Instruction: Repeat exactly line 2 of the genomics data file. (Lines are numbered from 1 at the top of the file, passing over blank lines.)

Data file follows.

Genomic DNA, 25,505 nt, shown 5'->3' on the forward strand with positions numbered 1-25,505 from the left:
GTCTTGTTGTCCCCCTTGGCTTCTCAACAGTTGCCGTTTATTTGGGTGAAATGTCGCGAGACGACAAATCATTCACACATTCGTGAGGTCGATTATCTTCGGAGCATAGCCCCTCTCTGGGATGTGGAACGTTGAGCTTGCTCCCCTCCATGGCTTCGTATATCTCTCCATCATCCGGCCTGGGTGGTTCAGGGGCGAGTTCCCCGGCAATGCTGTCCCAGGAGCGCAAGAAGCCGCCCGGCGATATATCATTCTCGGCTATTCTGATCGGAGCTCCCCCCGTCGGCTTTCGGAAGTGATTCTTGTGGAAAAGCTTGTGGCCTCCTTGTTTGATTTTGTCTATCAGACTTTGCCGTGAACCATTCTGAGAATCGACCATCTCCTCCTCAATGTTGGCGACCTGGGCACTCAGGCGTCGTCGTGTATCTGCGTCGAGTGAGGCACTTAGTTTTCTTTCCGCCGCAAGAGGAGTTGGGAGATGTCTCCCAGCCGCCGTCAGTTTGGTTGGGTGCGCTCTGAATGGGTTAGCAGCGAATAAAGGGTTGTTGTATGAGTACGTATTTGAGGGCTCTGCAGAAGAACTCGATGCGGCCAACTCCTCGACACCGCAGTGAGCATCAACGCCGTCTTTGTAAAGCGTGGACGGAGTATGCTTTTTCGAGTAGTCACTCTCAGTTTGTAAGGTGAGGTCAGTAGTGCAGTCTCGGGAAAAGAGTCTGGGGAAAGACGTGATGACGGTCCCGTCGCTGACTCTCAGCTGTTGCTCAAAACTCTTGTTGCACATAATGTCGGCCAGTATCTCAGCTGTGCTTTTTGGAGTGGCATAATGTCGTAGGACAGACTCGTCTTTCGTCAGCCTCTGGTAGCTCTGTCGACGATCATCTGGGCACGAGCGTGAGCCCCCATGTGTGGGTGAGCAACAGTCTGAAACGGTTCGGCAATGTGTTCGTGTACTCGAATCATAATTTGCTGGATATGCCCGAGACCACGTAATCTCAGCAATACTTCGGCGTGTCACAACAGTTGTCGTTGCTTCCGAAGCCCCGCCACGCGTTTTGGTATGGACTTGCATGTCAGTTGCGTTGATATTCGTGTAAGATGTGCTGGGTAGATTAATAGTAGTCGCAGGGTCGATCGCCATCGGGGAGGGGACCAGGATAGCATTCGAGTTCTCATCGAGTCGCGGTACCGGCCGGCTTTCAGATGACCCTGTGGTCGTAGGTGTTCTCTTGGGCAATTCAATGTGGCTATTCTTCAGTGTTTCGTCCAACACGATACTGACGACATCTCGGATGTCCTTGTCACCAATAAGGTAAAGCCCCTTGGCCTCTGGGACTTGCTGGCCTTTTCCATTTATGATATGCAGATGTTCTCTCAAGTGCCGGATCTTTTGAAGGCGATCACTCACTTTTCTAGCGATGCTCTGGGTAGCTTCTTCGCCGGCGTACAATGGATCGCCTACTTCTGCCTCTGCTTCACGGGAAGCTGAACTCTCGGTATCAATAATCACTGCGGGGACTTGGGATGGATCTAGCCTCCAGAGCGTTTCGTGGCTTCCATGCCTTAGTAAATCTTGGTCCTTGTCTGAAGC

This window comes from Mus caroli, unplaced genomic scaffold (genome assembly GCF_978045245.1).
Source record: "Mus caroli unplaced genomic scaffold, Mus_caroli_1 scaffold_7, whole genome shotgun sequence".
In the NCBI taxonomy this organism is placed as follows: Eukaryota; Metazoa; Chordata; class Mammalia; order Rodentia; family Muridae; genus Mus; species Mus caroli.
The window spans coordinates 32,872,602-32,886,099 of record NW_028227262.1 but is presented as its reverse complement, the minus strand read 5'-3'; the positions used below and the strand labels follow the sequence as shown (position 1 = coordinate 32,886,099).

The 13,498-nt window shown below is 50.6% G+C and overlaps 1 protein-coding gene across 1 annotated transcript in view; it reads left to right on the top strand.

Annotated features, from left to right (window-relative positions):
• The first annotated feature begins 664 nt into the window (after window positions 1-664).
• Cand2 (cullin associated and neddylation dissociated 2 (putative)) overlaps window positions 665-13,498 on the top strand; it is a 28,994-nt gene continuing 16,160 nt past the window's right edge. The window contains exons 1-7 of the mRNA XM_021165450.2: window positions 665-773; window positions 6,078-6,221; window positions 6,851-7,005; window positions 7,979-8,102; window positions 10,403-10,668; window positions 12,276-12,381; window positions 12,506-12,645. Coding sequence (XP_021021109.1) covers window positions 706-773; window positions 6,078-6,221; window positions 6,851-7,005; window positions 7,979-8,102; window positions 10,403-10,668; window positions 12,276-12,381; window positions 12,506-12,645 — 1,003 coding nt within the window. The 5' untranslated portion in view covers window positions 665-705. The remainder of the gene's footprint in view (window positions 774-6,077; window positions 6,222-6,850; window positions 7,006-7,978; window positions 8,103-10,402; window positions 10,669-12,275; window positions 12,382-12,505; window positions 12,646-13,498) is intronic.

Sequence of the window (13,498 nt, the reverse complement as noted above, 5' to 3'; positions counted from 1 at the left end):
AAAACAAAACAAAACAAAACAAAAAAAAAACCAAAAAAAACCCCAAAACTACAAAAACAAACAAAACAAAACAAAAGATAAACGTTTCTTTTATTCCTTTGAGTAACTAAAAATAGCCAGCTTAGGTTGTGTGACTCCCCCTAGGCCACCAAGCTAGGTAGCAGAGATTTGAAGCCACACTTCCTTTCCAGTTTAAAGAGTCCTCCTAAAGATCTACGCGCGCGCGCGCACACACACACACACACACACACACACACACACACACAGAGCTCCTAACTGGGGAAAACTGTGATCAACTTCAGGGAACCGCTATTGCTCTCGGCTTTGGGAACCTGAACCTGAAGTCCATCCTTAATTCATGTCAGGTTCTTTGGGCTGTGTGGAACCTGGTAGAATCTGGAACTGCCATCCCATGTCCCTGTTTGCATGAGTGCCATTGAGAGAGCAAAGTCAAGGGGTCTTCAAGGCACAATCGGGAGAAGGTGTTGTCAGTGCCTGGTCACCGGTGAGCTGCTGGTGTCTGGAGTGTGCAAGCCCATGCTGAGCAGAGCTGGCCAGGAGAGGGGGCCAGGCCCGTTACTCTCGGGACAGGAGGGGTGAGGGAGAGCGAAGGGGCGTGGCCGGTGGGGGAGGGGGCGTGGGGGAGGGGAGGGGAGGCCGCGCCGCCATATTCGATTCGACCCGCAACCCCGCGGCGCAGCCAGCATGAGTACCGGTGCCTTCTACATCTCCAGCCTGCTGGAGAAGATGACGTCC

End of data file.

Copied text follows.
GTCTTGTTGTCCCCCTTGGCTTCTCAACAGTTGCCGTTTATTTGGGTGAAATGTCGCGAGACGACAAATCATTCACACATTCGTGAGGTCGATTATCTTCGGAGCATAGCCCCTCTCTGGGATGTGGAACGTTGAGCTTGCTCCCCTCCATGGCTTCGTATATCTCTCCATCATCCGGCCTGGGTGGTTCAGGGGCGAGTTCCCCGGCAATGCTGTCCCAGGAGCGCAAGAAGCCGCCCGGCGATATATCATTCTCGGCTATTCTGATCGGAGCTCCCCCCGTCGGCTTTCGGAAGTGATTCTTGTGGAAAAGCTTGTGGCCTCCTTGTTTGATTTTGTCTATCAGACTTTGCCGTGAACCATTCTGAGAATCGACCATCTCCTCCTCAATGTTGGCGACCTGGGCACTCAGGCGTCGTCGTGTATCTGCGTCGAGTGAGGCACTTAGTTTTCTTTCCGCCGCAAGAGGAGTTGGGAGATGTCTCCCAGCCGCCGTCAGTTTGGTTGGGTGCGCTCTGAATGGGTTAGCAGCGAATAAAGGGTTGTTGTATGAGTACGTATTTGAGGGCTCTGCAGAAGAACTCGATGCGGCCAACTCCTCGACACCGCAGTGAGCATCAACGCCGTCTTTGTAAAGCGTGGACGGAGTATGCTTTTTCGAGTAGTCACTCTCAGTTTGTAAGGTGAGGTCAGTAGTGCAGTCTCGGGAAAAGAGTCTGGGGAAAGACGTGATGACGGTCCCGTCGCTGACTCTCAGCTGTTGCTCAAAACTCTTGTTGCACATAATGTCGGCCAGTATCTCAGCTGTGCTTTTTGGAGTGGCATAATGTCGTAGGACAGACTCGTCTTTCGTCAGCCTCTGGTAGCTCTGTCGACGATCATCTGGGCACGAGCGTGAGCCCCCATGTGTGGGTGAGCAACAGTCTGAAACGGTTCGGCAATGTGTTCGTGTACTCGAATCATAATTTGCTGGATATGCCCGAGACCACGTAATCTCAGCAATACTTCGGCGTGTCACAACAGTTGTCGTTGCTTCCGAAGCCCCGCCACGCGTTTTGGTATGGACTTGCATGTCAGTTGCGTTGATATTCGTGTAAGATGTGCTGGGTAGATTAATAGTAGTCGCAGGGTCGATCGCCATCGGGGAGGGGACCAGGATAGCATTCGAGTTCTCATCGAGTCGCGGTACCGGCCGGCTTTCAGATGACCCTGTGGTCGTAGGTGTTCTCTTGGGCAATTCAATGTGGCTATTCTTCAGTGTTTCGTCCAACACGATACTGACGACATCTCGGATGTCCTTGTCACCAATAAGGTAAAGCCCCTTGGCCTCTGGGACTTGCTGGCCTTTTCCATTTATGATATGCAGATGTTCTCTCAAGTGCCGGATCTTTTGAAGGCGATCACTCACTTTTCTAGCGATGCTCTGGGTAGCTTCTTCGCCGGCGTACAATGGATCGCCTACTTCTGCCTCTGCTTCACGGGAAGCTGAACTCTCGGTATCAATAATCACTGCGGGGACTTGGGATGGATCTAGCCTCCAGAGCGTTTCGTGGCTTCCATGCCTTAGTAAATCTTGGTCCTTGTCTGAAGC